Research Priorities in Emergency Preparedness and Response for Public Health Systems

Type: Consensus Study
Topics: Biomedical and Health Research, Health Care Workforce, Public Health
Board: Board on Health Sciences Policy

Activity Description

 Report released (see briefing)

In response to the recent “Pandemic and All Hazards Preparedness Act” (PAHPA; Public Law 109-417) there is an immediate and critical need to define research priorities for the Centers for Public Health Preparedness (CPHP) at schools of public health. To that end, the Centers for Disease Control and Prevention’s (CDC) Coordinating Office for Terrorism Emergency Preparedness and Response (COTPER) requested that the Institute of Medicine (IOM) conduct a fast-track study and issue a letter report that makes recommendations on research priorities for emergency preparedness and response in public health systems.

The IOM identified appropriate research opportunities and a list of three to five top-priority research areas that will likely result in measurable outcomes and near-term impact over the next three to five years. As a framework for their deliberations, the committee considered the areas of interest specifically articulated in the CDC's Advancing the Nation's Health: A Guide for Public Health Research Needs, 2006-2015, with special attention to:

  • Protecting vulnerable populations in emergencies (improving the identification of health vulnerability and evaluating interventions to lessen the risk of poor health outcomes),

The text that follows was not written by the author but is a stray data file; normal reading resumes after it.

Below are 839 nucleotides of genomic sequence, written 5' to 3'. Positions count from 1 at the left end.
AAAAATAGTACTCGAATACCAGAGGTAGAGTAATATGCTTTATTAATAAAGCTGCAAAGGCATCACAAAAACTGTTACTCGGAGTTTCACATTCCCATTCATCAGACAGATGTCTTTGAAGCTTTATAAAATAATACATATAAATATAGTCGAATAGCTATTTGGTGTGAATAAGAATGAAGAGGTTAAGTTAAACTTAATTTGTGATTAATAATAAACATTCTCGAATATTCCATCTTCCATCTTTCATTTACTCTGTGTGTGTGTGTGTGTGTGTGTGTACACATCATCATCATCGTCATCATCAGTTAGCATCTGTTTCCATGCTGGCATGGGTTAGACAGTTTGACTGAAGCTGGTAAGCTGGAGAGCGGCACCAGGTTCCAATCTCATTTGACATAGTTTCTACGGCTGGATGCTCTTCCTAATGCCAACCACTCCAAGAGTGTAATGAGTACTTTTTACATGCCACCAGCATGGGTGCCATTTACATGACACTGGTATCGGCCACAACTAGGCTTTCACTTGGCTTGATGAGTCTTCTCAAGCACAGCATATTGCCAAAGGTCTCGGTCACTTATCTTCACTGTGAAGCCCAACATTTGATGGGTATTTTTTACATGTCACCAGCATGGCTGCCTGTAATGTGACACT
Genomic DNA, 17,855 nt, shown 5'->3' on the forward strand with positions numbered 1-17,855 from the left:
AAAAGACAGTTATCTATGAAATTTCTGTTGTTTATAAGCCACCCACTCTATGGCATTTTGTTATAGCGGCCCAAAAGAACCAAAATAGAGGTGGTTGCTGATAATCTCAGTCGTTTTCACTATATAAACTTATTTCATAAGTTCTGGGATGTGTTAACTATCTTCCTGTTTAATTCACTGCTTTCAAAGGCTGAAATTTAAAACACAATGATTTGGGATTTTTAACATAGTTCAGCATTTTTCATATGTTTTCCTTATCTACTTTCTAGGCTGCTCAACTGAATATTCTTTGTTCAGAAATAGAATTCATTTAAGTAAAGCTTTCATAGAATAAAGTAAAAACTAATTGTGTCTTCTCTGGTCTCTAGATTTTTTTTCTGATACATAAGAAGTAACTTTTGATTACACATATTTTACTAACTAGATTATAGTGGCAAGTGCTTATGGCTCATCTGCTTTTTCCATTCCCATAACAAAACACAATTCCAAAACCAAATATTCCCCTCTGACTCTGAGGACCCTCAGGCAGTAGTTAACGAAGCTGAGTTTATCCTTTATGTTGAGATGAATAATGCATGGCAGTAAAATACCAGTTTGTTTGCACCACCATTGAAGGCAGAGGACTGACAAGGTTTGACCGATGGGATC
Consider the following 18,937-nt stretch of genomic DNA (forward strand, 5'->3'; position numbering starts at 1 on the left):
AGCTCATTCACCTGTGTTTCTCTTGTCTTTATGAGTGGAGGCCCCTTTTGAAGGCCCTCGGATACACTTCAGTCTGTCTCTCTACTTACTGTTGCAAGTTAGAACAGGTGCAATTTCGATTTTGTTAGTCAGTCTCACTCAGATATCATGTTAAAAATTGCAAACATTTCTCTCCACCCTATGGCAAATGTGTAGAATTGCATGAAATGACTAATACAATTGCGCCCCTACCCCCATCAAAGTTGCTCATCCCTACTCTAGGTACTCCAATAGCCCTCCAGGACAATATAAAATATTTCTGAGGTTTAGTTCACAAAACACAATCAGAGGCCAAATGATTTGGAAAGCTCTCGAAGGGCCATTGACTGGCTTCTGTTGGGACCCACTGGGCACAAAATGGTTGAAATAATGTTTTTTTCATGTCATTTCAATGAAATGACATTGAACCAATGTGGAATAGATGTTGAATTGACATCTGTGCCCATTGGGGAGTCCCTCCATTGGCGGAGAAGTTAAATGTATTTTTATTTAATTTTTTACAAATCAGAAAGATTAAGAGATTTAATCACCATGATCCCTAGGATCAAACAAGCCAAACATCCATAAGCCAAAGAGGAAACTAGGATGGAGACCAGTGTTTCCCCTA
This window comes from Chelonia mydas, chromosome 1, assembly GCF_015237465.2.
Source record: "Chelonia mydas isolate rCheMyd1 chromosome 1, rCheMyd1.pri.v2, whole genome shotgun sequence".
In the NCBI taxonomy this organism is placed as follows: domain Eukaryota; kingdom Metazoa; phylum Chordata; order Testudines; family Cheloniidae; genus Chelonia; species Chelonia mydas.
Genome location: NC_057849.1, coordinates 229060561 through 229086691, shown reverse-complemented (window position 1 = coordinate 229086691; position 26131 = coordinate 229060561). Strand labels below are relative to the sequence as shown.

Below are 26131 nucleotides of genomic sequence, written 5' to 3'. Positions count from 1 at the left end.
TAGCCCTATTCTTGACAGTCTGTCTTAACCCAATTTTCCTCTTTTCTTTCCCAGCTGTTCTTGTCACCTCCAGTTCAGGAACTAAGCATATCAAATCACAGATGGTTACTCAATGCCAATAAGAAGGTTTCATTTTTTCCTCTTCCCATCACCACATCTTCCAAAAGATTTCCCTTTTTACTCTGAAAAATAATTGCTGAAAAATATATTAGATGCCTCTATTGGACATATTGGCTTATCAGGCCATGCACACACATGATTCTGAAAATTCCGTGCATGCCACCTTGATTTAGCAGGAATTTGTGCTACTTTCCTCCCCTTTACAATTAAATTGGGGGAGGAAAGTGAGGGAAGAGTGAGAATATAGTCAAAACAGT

• Strengthening response systems (developing and evaluating integrated systems of emergency public health services and incident management),
  • Preparing the public health workforce (developing and evaluating strategies and tools to train and exercise the public health workforce to meet responsibilities for detection, mitigation, and recovery in varied settings and populations),
  •   Improving timely emergency communications (evaluating characteristics of effective risk communication in emergency settings and system enhancements to improve effective information exchange across diverse partners and populations under emergency conditions), and
  •   Improving information management to increase use (scenario modeling and forecasting; information and knowledge management tools to improve the availability and usefulness during crisis decision-making).

The committee met in conjunction with a public workshop on December 19-20, 2007, and delivered a letter report in January 2008  

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